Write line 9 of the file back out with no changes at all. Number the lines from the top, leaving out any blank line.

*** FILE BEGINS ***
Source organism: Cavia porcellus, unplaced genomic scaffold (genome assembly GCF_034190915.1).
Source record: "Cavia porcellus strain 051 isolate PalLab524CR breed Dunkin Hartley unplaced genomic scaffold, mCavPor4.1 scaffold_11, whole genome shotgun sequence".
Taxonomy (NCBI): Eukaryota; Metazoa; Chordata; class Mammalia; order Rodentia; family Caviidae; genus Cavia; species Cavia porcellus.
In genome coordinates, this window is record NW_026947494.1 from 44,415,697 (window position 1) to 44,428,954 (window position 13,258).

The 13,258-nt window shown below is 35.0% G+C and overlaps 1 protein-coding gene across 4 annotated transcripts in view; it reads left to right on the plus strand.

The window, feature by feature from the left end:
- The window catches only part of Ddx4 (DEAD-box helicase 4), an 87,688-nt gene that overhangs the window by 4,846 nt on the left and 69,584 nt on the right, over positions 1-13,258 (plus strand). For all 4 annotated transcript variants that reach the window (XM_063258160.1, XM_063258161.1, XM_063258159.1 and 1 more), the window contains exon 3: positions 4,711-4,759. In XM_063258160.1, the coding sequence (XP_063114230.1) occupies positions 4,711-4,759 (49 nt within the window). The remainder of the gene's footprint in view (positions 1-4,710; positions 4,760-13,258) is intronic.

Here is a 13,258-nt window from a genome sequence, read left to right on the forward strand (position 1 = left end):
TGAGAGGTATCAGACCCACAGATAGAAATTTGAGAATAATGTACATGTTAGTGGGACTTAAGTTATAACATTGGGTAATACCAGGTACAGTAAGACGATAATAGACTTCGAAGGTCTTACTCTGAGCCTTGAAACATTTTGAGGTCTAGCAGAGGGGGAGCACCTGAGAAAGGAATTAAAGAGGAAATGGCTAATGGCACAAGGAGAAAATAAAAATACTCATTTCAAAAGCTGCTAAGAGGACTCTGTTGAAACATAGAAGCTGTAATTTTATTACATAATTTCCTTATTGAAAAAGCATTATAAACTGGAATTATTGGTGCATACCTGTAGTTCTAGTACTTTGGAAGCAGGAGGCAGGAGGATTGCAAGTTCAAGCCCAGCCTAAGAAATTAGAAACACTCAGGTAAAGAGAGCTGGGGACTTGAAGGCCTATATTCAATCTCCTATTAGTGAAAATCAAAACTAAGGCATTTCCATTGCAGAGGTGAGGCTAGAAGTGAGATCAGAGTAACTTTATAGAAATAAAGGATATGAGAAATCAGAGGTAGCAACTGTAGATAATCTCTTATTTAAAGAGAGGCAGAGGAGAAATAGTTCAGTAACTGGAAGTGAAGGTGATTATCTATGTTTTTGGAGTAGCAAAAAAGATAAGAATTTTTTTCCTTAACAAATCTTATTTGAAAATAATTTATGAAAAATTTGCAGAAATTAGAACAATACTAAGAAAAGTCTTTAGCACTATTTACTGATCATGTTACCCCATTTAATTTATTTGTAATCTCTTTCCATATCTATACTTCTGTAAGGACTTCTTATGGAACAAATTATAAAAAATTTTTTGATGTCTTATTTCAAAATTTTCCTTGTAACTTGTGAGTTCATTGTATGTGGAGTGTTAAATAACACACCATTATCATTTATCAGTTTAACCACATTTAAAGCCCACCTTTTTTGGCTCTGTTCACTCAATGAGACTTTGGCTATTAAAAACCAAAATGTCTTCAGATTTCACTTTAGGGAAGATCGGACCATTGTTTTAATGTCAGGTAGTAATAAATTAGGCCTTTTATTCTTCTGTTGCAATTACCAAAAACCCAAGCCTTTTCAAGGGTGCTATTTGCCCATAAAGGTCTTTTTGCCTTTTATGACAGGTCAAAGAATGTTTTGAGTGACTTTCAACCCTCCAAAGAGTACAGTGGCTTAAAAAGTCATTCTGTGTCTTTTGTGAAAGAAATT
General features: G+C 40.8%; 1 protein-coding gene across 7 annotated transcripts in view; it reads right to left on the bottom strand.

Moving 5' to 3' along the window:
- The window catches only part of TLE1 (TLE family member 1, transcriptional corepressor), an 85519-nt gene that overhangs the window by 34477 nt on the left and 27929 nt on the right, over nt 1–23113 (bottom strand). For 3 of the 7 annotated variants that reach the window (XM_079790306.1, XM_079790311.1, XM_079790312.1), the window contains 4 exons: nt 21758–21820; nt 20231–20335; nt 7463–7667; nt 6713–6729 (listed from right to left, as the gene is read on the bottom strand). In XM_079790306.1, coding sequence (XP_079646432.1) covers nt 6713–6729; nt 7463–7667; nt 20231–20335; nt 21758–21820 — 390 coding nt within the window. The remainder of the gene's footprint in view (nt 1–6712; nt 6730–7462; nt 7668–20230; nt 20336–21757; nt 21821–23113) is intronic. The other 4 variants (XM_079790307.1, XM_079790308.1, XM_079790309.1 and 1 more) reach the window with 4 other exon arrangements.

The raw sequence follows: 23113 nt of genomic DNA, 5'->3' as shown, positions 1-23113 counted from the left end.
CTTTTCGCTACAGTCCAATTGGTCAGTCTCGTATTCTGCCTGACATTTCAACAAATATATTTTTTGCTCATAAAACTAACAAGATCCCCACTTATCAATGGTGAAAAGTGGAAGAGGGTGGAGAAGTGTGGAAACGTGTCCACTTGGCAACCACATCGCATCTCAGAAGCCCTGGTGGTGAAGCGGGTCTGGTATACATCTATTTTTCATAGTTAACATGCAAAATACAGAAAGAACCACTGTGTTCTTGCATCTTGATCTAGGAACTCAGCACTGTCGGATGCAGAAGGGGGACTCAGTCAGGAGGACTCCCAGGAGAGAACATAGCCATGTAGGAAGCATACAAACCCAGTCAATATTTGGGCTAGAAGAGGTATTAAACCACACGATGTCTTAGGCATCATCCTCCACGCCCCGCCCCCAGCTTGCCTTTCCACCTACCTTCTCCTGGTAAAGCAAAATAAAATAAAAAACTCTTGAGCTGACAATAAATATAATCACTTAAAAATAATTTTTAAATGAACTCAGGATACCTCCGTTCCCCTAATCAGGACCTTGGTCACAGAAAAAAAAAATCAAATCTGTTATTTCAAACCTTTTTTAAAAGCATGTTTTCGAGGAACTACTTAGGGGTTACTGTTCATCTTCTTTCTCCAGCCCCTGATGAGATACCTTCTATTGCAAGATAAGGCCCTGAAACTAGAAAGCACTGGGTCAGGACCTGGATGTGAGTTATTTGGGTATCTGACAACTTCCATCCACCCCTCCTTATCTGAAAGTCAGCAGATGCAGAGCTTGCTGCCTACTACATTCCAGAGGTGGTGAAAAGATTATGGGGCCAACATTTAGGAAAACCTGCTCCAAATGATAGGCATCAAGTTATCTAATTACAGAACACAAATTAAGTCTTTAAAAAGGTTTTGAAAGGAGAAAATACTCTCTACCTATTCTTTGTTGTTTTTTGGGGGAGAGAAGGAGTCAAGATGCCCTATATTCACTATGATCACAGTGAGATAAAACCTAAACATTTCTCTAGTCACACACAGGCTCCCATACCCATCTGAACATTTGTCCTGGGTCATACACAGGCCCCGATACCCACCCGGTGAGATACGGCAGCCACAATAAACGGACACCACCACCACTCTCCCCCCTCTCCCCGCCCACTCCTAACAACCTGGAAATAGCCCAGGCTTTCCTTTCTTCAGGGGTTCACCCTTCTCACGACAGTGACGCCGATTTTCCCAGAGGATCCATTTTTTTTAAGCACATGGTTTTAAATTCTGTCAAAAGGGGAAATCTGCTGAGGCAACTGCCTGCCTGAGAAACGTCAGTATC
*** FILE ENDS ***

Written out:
TGAGAGGTATCAGACCCACAGATAGAAATTTGAGAATAATGTACATGTTAGTGGGACTTAAGTTATAACATTGGGTAATACCAGGTACAGTAAGACGATAATAGACTTCGAAGGTCTTACTCTGAGCCTTGAAACATTTTGAGGTCTAGCAGAGGGGGAGCACCTGAGAAAGGAATTAAAGAGGAAATGGCTAATGGCACAAGGAGAAAATAAAAATACTCATTTCAAAAGCTGCTAAGAGGACTCTGTTGAAACATAGAAGCTGTAATTTTATTACATAATTTCCTTATTGAAAAAGCATTATAAACTGGAATTATTGGTGCATACCTGTAGTTCTAGTACTTTGGAAGCAGGAGGCAGGAGGATTGCAAGTTCAAGCCCAGCCTAAGAAATTAGAAACACTCAGGTAAAGAGAGCTGGGGACTTGAAGGCCTATATTCAATCTCCTATTAGTGAAAATCAAAACTAAGGCATTTCCATTGCAGAGGTGAGGCTAGAAGTGAGATCAGAGTAACTTTATAGAAATAAAGGATATGAGAAATCAGAGGTAGCAACTGTAGATAATCTCTTATTTAAAGAGAGGCAGAGGAGAAATAGTTCAGTAACTGGAAGTGAAGGTGATTATCTATGTTTTTGGAGTAGCAAAAAAGATAAGAATTTTTTTCCTTAACAAATCTTATTTGAAAATAATTTATGAAAAATTTGCAGAAATTAGAACAATACTAAGAAAAGTCTTTAGCACTATTTACTGATCATGTTACCCCATTTAATTTATTTGTAATCTCTTTCCATATCTATACTTCTGTAAGGACTTCTTATGGAACAAATTATAAAAAATTTTTTGATGTCTTATTTCAAAATTTTCCTTGTAACTTGTGAGTTCATTGTATGTGGAGTGTTAAATAACACACCATTATCATTTATCAGTTTAACCACATTTAAAGCCCACCTTTTTTGGCTCTGTTCACTCAATGAGACTTTGGCTATTAAAAACCAAAATGTCTTCAGATTTCACTTTAGGGAAGATCGGACCATTGTTTTAATGTCAGGTAGTAATAAATTAGGCCTTTTATTCTTCTGTTGCAATTACCAAAAACCCAAGCCTTTTCAAGGGTGCTATTTGCCCATAAAGGTCTTTTTGCCTTTTATGACAGGTCAAAGAATGTTTTGAGTGACTTTCAACCCTCCAAAGAGTACAGTGGCTTAAAAAGTCATTCTGTGTCTTTTGTGAAAGAAATT